Should Miami Impose a One-Day Waiting Period on Tattoos?

A distinguished, handsome Italian gentleman saunters into a Miami Beach tattoo shop that's drenched in purple neon light. He's out of place in multiple ways. First off, it's a hot July evening, and he's bundled up in a long beige scarf. Second, he's dressed straight out of GQ with his leather boat shoes and matching fedora. Not exactly the place's typical clientele.

Suku Rivera, the manager of Salvation Tattoo on Washington Avenue, will never forget the guy, who will forever be referred to as the protagonist of "the Tom story" among Rivera's co-workers.

"I want to make a tattoo for my wife," the European tourist says, referring to an equally gorgeous woman in her mid-50s.

So the woman lifts the hem of her elegant gold dress and bends over the tattoo table. She then gets T and M inked onto her buttocks, one letter per cheek.

In South Florida, tourists looking for a spur-of-the-moment memento can hit up dozens of walk-in tattoo parlors in South Beach and Fort Lauderdale. In the smartphone age, apps such as Yelp aid impulsive decisions by providing GPS coordinates of the nearest place to get inked. But in Washington, D.C., health officials are proposing a new set of regulations that could temper regrettable body art. "Think Before You Ink" would require people to wait at least 24 hours before turning their bodies into canvasses.

Were the law to pass here, places in Wynwood and midtown would go relatively unaffected, parlor owners say. It's the walk-in places that dot the Beach (and sate the masses' desire for infinity-symbol and Chinese-letter tattoos) that would likely lose business. So employees there are uniformly opposed to the law, and a mere mention of it tends to draw expletives.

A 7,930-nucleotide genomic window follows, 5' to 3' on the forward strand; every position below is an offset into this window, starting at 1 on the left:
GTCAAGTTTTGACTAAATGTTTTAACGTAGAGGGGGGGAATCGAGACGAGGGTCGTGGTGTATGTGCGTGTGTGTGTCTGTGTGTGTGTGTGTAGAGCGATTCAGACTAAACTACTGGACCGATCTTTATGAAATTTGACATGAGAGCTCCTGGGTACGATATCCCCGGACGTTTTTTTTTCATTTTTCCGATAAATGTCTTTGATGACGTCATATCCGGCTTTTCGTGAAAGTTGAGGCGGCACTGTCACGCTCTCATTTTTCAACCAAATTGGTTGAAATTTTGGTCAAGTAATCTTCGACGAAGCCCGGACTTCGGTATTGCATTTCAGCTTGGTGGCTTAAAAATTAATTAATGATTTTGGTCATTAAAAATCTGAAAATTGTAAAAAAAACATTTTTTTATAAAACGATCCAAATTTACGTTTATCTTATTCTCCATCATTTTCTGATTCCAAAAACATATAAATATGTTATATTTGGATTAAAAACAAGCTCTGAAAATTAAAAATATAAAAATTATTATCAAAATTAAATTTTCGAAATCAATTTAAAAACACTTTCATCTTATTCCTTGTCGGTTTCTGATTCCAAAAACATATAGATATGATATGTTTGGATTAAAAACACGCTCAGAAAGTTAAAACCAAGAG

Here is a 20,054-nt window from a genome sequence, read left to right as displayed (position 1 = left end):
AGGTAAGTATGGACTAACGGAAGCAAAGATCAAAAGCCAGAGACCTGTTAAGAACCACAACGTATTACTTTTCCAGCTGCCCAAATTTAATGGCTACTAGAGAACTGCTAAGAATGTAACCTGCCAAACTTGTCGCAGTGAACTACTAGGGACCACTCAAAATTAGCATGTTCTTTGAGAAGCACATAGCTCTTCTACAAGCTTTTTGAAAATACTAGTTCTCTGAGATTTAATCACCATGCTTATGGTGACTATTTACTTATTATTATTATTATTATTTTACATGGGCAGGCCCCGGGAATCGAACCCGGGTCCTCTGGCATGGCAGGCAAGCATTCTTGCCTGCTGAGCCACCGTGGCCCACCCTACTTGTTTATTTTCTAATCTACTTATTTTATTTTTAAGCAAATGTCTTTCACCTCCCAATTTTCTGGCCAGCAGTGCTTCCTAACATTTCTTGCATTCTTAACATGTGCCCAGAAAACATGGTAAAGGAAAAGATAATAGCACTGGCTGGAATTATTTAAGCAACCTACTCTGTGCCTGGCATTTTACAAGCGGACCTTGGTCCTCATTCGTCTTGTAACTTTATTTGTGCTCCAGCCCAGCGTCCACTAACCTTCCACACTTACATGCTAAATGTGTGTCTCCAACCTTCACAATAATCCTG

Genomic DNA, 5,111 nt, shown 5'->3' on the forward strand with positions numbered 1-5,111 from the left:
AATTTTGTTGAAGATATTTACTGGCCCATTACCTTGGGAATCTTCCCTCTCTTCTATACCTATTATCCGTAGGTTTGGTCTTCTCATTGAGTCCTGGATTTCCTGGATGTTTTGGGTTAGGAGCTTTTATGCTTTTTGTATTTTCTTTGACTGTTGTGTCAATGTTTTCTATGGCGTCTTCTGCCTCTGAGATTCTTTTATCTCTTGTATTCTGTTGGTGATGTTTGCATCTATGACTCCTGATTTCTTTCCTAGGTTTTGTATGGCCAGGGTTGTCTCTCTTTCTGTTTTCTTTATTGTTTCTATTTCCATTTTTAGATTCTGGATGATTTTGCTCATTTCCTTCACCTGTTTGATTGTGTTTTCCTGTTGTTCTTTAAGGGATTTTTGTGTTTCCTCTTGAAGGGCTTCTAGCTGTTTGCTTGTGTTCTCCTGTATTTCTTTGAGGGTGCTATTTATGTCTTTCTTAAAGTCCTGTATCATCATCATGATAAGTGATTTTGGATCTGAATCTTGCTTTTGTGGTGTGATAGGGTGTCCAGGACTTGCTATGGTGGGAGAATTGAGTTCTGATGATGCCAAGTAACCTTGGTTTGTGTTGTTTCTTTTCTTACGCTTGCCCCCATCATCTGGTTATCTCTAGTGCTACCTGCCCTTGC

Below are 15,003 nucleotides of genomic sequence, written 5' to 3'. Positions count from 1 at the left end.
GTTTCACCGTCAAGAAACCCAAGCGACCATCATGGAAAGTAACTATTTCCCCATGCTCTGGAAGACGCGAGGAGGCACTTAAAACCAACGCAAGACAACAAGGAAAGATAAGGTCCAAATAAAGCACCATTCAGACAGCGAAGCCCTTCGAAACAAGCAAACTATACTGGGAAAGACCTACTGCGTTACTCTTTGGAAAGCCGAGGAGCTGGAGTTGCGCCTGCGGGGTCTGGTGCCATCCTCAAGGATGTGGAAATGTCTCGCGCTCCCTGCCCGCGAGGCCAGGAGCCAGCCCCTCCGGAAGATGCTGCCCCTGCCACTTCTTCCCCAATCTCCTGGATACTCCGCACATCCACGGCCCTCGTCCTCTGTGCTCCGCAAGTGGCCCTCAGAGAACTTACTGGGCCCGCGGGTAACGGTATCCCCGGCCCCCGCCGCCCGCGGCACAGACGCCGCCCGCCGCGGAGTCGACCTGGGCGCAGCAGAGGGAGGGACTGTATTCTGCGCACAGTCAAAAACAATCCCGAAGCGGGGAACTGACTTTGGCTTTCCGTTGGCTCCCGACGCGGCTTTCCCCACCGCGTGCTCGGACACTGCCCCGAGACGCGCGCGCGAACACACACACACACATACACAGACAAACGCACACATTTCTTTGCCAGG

"If people have to wait 24 hours to get tattoos, they won't get them," says Jesus from Circus Tattoo on Washington Avenue. "It's like telling people to wait 24 hours to go to the bar." In his 20 years as an artist, he's aided young women in their quests to ink measuring tapes on their thighs that say "measure before you enter." He's also etched helpful reminders onto women's stomachs, such as "cash only."

Fort Lauderdale's tourists aren't any different when it comes to treating their bodies as temples. J.D. at Bulldog Tattoo recalls four Army buddies who got tattoos of characters from the kids' show My Little Pony. To make it worse, the colorful cartoon horses were all vomiting.

"That's who's serving our country," he laments outside his workplace on Sunrise Boulevard near A1A.

The common sentiment is that tattoo artists can police themselves. There's an industry ethic against inking the visibly inebriated.

"I'm a co-owner of this business," ­Rivera says. "Every time I give someone a tattoo, I'm putting Salvation's name on the line. It's in my best interest not to give someone a terrible tattoo."

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Allie Conti was a fellow at Miami New Times and a staff writer for New Times Broward-Palm Beach, where her writing won awards from the Florida Press Club and the Society of Professional Journalists. She's now the senior staff writer at Vice and a contributor to the New York Times, New York Magazine, and the Atlantic.